As of Friday morning the listings at Wrigley Field are still incredibly inconsistent. Some listings include ticket information like the section and the row, other listings only mention the section. As Danny and I discussed on today’s podcast there’s a pretty big difference between being in row three of a section in the 200s and row 24. While StubHub will let you search for an aisle seat, they won’t give you seat information to identify which aisle seat. That means you don’t know if you will have vendors blocking your view of the field every 30 seconds or not. Danny and I discussed this at length on today’s latest podcast episode.

Lack of seat information

The most important piece of missing information here is the lack of seat information which is critically important for determining if you will have obstructed sightline or not. For my purposes this lack of information means I will not even consider a large number of tickets that are currently on StubHub. For example, there are posts in the grandstand for most of the 200s and all of the 400s. Without seat numbers, it is impossible to know if you’ll have a pole in your way. I would not buy any ticket over row six in the 200s or any 400 level ticket without seat information.

Lack of row information

Relatedly, but somehow even worse is the hit or miss lack of row information in some sections. As I mentioned above the difference between row three or 23 is pretty stark in the outfield corners. Once you move into the areas with poles however, I wouldn’t buy any ticket in the 200s without row information. Rows 2-6 are amazing with with few obstructions and great views of the entire park. Row one has a ton of concourse traffic and can be difficult to see at times, even though it is raised up a bit. The bottom line is I wouldn’t recommend buying any seat in the 200s without row information, which is a bummer, because it is my favorite place to sit in the park.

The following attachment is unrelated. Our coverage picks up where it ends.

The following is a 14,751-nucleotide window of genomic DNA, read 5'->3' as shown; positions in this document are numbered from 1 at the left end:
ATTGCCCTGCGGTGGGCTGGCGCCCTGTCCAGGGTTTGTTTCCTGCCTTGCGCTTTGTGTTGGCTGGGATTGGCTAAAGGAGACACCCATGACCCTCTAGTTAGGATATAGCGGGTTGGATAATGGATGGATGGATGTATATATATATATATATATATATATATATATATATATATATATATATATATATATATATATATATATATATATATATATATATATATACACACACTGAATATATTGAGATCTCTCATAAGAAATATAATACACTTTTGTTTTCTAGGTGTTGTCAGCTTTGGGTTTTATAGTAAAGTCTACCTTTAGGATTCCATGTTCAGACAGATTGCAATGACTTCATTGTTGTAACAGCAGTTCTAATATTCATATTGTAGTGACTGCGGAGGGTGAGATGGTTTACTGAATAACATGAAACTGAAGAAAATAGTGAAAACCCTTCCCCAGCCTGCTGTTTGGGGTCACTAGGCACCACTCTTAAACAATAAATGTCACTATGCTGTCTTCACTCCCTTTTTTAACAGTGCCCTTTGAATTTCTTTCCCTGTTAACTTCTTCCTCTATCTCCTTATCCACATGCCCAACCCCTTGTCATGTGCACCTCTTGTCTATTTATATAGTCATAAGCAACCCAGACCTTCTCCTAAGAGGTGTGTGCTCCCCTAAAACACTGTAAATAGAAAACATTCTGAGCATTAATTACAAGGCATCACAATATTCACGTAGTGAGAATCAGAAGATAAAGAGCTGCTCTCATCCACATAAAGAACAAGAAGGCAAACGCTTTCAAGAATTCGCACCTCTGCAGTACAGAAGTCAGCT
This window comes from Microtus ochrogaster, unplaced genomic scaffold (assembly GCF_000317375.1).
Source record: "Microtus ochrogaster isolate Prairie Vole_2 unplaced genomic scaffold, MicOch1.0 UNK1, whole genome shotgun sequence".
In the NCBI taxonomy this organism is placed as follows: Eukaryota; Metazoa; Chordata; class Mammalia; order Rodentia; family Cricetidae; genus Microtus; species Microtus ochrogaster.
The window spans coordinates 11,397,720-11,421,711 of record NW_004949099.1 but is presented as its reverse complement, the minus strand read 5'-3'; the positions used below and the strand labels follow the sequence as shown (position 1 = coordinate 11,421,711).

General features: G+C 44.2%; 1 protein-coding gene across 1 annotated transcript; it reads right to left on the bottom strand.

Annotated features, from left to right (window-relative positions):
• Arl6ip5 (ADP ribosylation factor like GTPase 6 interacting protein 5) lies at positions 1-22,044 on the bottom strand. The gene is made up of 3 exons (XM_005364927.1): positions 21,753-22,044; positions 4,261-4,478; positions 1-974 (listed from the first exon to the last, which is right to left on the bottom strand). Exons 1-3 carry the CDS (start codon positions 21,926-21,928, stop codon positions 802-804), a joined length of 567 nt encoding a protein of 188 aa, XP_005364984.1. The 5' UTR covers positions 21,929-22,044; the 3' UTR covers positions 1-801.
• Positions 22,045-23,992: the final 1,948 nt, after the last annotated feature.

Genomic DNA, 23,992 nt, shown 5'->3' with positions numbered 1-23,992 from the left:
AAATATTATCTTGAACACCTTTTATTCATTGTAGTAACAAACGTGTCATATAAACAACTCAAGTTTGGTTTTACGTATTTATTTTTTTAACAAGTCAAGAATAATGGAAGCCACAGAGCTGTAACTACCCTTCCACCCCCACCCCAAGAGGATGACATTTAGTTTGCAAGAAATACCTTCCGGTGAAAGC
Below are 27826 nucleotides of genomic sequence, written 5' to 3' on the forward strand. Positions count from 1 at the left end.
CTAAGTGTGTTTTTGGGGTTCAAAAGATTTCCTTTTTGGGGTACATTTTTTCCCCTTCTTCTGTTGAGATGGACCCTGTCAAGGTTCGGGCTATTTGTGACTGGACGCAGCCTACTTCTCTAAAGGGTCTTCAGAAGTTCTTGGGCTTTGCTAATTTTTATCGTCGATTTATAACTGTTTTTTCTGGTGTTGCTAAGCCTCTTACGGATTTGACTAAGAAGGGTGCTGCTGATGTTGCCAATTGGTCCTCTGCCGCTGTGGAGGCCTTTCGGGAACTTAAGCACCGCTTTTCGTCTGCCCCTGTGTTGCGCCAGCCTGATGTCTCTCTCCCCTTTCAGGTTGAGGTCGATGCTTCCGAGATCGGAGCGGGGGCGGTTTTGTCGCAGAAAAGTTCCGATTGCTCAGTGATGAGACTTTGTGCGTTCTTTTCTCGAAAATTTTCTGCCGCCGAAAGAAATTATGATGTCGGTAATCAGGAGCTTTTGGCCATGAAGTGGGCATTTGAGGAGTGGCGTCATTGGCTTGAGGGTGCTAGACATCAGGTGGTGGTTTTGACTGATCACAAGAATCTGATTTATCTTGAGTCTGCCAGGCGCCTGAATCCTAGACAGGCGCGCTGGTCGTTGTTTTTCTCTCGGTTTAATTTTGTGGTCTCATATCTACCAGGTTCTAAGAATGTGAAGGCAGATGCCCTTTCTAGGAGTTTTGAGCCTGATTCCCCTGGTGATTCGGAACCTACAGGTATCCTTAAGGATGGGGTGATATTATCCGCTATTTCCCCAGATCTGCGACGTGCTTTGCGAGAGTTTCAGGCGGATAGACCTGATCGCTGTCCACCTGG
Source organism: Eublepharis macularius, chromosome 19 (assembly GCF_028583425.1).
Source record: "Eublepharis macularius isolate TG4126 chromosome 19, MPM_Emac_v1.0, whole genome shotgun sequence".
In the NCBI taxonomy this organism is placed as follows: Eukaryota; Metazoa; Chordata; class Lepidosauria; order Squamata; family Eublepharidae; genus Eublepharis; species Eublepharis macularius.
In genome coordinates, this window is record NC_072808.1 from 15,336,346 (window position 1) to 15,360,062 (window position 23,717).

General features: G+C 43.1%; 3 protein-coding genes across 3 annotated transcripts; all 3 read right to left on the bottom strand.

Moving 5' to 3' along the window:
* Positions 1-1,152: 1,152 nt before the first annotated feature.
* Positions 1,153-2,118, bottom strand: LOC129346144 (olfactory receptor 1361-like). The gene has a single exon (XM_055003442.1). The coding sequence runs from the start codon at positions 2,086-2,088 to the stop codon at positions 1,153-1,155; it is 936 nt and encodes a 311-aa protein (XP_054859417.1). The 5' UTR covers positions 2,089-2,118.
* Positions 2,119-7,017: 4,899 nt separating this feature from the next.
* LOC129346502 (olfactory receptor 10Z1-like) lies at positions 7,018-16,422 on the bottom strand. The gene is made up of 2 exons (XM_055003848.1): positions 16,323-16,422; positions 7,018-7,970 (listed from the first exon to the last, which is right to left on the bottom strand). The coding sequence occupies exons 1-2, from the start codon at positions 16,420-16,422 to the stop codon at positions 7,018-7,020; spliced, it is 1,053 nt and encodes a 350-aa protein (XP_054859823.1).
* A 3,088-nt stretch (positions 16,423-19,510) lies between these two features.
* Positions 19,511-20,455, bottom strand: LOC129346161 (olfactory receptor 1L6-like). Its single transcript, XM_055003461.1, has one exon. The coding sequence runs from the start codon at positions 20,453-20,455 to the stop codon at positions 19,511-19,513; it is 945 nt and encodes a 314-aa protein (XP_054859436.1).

Eliminated the most useful filters

My favorite filter, by far, in the old StubHub was sorting by value. It let me quickly see where I was getting the most bang for my $8 ticket (plus applicable fees). It basically bumped tickets to the top where the list price on StubHub had the biggest gap with face value. That filter no longer exists. You can filter by row, but that’s a bit of a fool’s errand as I explained above because row one isn’t always the best. Additionally, that row filtering bumps the bleachers general admission seats to the top by default. The long and short of it is, you have to scroll passed a few hundred bleacher/row one seats to get to the real deals here, and there are fewer of them, given the number of seats with no row information at all.


For multiple years StubHub has been my go to ticket re-sale app. Their partnership with MLB made it easy for season ticket holders to list their tickets, their filters made it easy for me to find the seats I wanted, and the information they provided had enough transparency for me to be sure I was getting a seat with a great sightline at the Friendly Confines. With this latest update they have removed a lot of the information that made buying tickets on StubHub easy. Judging by a quick Twitter search for StubHub the app is still unusable as of this writing, with dozens of fans asking about their listings for tickets tonight and complaints that they are getting cut off after 50 or more minutes on the phone with customer service.

Even if the app comes back for the purposes of buying a ticket, I’m not sure it’s as useful given what they’ve eliminated. That’s a shame, because I will not be paying the full-face value for Cubs games for the rest of this season, and now it seems like a bunch of us may be in the market for a new resale app.